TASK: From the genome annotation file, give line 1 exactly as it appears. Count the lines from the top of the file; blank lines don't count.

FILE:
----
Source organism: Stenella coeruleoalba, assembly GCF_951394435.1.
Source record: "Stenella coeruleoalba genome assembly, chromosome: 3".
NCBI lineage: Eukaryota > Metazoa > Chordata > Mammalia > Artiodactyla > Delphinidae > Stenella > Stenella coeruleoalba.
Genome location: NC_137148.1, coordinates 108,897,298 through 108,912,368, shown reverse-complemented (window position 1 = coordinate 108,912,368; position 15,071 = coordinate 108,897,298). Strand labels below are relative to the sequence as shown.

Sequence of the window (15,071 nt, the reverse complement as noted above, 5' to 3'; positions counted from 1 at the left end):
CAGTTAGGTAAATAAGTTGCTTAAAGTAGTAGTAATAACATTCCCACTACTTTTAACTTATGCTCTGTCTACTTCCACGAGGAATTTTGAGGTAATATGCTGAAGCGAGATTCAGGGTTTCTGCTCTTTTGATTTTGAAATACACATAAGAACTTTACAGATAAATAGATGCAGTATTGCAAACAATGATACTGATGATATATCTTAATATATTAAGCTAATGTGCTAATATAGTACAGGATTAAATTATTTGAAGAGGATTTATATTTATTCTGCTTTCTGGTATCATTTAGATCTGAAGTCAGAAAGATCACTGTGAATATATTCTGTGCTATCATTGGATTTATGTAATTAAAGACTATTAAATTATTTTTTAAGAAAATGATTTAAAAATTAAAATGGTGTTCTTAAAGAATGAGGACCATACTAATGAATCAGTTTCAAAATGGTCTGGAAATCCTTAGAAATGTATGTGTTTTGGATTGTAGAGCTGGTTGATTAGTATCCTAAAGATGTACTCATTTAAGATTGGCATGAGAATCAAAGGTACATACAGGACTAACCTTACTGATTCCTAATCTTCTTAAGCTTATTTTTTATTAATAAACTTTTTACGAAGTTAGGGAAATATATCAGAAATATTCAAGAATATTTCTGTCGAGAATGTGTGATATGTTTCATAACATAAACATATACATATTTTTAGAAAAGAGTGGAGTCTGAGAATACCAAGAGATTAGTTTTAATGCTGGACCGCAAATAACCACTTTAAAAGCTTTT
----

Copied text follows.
Source organism: Stenella coeruleoalba, assembly GCF_951394435.1.